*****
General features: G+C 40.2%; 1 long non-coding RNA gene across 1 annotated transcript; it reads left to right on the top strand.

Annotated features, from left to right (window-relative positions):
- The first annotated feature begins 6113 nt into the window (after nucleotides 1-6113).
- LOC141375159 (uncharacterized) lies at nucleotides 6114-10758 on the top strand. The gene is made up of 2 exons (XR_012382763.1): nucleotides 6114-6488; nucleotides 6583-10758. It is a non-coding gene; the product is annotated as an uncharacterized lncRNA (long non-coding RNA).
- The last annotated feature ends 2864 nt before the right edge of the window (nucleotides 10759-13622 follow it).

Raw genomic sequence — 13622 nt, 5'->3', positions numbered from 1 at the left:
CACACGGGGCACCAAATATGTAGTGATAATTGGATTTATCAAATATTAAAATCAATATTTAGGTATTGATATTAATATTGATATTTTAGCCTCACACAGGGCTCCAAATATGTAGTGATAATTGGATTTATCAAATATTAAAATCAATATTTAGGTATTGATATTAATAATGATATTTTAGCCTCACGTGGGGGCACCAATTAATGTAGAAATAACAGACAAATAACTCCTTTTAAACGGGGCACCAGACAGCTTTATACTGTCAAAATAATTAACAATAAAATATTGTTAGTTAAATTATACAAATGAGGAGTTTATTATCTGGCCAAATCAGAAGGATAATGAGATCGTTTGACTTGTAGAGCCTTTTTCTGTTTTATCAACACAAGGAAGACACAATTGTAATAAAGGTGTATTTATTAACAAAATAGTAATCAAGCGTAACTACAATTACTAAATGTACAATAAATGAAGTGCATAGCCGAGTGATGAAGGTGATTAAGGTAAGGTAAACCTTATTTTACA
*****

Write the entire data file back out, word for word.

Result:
General features: G+C 40.2%; 1 long non-coding RNA gene across 1 annotated transcript; it reads left to right on the top strand.

Annotated features, from left to right (window-relative positions):
- The first annotated feature begins 6113 nt into the window (after nucleotides 1-6113).
- LOC141375159 (uncharacterized) lies at nucleotides 6114-10758 on the top strand. The gene is made up of 2 exons (XR_012382763.1): nucleotides 6114-6488; nucleotides 6583-10758. It is a non-coding gene; the product is annotated as an uncharacterized lncRNA (long non-coding RNA).
- The last annotated feature ends 2864 nt before the right edge of the window (nucleotides 10759-13622 follow it).

Raw genomic sequence — 13622 nt, 5'->3', positions numbered from 1 at the left:
CACACGGGGCACCAAATATGTAGTGATAATTGGATTTATCAAATATTAAAATCAATATTTAGGTATTGATATTAATATTGATATTTTAGCCTCACACAGGGCTCCAAATATGTAGTGATAATTGGATTTATCAAATATTAAAATCAATATTTAGGTATTGATATTAATAATGATATTTTAGCCTCACGTGGGGGCACCAATTAATGTAGAAATAACAGACAAATAACTCCTTTTAAACGGGGCACCAGACAGCTTTATACTGTCAAAATAATTAACAATAAAATATTGTTAGTTAAATTATACAAATGAGGAGTTTATTATCTGGCCAAATCAGAAGGATAATGAGATCGTTTGACTTGTAGAGCCTTTTTCTGTTTTATCAACACAAGGAAGACACAATTGTAATAAAGGTGTATTTATTAACAAAATAGTAATCAAGCGTAACTACAATTACTAAATGTACAATAAATGAAGTGCATAGCCGAGTGATGAAGGTGATTAAGGTAAGGTAAACCTTATTTTACA